The new Mac Pro: the cube comes of age

fxguide by John Montgomery

Apple’s Phil Schiller previewed the new Mac Pro at the keynote of the World Wide Developer Conference in San Francisco on June 10th. Sure to annoy as many users as delighting them, the new hardware marks a significant departure from the currently shipping Mac Pro tower. The key discussion concerns seem to be around expandability and graphics card support. Actually, discussion isn’t the right word. I’ll call it what it is: the latest internet shitstorm to hit our industry since the previous darkest day in recent history: May 6, 2013 – the Adobe Creative Cloud announcement.

What Apple didn’t do with the new Mac Pro — and what seems to be the source of the greatest outcry among editors and artists — is create a traditional, slot-filled PC with plenty of expansion and user exchangeable parts. If you’re a user who needs to load up a machine with multiple cards or likes to add or remove your own internal hardware, you’re not going to be happy with the new machine.

Instead of making a computer that could be easily upgraded to work well for everyone, it is clear they are attempting to re-invent the PC with a tightly integrated package that will work *really* well for *most* everyone. Some argue that is Apple telling us what the user needs and forcing it upon them. They’re not forcing anything on anyone, but there are certainly situations where the new hardware will not be an effective solution. And there are alternatives for those users.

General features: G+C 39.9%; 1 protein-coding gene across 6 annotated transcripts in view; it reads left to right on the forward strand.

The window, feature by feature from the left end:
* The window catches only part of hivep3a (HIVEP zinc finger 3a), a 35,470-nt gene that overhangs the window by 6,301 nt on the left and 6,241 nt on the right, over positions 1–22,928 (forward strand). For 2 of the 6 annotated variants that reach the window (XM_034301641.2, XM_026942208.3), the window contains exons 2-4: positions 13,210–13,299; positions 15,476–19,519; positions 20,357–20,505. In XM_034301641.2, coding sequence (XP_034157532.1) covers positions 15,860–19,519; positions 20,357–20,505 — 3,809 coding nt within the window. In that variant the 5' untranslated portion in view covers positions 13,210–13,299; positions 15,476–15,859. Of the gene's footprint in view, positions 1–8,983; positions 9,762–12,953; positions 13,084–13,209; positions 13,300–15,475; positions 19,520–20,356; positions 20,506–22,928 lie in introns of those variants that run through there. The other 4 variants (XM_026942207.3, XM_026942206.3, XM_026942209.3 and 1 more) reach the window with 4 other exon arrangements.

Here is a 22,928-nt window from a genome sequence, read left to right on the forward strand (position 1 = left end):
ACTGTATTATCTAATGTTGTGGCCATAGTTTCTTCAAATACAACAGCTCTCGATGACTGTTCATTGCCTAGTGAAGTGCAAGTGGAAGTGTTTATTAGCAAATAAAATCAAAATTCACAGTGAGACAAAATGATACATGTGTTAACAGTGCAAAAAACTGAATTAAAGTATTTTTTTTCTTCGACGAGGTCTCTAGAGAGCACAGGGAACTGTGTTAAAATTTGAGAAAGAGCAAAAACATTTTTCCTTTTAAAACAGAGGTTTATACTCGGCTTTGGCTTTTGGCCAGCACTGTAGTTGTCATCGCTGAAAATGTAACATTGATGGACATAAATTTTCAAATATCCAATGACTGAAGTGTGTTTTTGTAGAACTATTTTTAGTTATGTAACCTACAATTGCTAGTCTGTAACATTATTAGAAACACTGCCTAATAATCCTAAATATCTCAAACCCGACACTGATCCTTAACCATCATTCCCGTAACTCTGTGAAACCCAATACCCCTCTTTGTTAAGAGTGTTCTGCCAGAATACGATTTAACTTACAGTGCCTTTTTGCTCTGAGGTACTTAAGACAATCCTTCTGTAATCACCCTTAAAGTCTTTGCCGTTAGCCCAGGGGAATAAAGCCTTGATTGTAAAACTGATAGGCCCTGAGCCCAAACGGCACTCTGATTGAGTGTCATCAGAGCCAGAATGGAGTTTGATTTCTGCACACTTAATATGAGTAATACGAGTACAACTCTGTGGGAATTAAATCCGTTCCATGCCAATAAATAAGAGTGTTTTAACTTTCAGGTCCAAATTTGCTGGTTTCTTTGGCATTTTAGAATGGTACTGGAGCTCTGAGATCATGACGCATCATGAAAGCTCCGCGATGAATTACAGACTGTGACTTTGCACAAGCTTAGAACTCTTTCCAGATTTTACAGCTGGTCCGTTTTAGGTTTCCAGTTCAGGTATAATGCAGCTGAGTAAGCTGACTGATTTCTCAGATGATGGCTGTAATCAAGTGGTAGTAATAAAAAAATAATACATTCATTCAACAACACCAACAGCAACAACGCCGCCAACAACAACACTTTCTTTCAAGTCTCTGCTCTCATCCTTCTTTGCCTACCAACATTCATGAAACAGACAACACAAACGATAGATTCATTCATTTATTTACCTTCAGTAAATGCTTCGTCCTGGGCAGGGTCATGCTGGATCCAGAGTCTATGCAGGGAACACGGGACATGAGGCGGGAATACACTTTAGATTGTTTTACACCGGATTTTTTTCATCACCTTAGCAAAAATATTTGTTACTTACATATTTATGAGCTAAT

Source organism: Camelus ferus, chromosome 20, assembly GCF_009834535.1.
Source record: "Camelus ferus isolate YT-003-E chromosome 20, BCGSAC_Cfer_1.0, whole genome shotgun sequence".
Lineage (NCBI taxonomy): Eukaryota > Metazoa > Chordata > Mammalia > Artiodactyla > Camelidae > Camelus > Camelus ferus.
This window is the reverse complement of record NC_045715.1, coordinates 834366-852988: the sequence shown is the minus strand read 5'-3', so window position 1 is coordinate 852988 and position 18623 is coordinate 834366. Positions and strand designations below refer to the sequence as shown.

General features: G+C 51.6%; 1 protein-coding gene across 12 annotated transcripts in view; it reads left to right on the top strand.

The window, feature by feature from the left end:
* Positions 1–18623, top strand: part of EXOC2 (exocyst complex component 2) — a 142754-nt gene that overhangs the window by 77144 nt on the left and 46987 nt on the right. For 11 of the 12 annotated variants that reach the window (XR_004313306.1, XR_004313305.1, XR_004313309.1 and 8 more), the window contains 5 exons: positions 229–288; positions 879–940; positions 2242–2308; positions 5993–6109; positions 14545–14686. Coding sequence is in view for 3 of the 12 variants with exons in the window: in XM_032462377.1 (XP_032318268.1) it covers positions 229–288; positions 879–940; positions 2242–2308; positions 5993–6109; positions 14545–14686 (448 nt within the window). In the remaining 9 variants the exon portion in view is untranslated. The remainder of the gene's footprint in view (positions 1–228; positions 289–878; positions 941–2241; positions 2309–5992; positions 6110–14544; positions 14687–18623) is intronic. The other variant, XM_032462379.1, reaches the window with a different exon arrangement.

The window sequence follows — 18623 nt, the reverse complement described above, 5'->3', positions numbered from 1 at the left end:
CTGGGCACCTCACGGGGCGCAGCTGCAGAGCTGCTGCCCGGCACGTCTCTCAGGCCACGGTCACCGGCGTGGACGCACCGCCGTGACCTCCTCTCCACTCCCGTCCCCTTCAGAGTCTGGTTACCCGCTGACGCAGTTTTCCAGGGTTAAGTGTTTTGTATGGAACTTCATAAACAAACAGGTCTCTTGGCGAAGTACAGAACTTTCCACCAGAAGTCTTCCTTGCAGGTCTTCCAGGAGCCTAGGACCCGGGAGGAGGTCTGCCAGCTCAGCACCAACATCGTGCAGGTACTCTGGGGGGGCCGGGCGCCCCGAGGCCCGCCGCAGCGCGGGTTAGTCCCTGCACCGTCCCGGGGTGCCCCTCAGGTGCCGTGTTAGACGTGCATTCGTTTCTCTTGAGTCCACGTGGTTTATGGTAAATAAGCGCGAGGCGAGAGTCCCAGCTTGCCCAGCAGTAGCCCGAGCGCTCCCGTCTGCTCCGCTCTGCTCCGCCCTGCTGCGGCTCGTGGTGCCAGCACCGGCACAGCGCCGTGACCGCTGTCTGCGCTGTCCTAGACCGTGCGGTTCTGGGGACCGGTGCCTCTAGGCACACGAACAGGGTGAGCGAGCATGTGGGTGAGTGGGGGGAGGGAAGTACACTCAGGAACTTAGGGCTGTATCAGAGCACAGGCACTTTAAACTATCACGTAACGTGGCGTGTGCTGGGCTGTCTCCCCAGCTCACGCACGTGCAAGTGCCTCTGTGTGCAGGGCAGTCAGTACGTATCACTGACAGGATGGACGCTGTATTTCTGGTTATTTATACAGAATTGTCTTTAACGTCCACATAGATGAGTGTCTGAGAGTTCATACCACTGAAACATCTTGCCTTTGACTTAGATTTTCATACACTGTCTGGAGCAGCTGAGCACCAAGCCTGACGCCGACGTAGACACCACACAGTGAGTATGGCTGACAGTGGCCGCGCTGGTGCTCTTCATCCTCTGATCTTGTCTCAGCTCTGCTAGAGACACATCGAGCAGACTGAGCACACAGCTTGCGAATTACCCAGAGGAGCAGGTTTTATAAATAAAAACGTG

Some users who have reacted to the announcement have said Apple doesn’t know anything about the PC market. I think this hardware, as well as Apple’s business success says exactly the opposite. The fact that Apple generates more profit from PC sales than the top five PC makers combined says Apple knows a bit about what they’re doing outside of iPhones and iPads.

A followup argument to this is that Apple should license the OS to external hardware manufacturers in order to provide users what they need. They tried this in the dark days of Apple and it failed miserably. Having been the owner of a PowerPC clone, I know this first-hand. It didn’t work well. There are some who will disagree, but there are significant benefits to controlling both the hardware and software OS as Apple does. read more...

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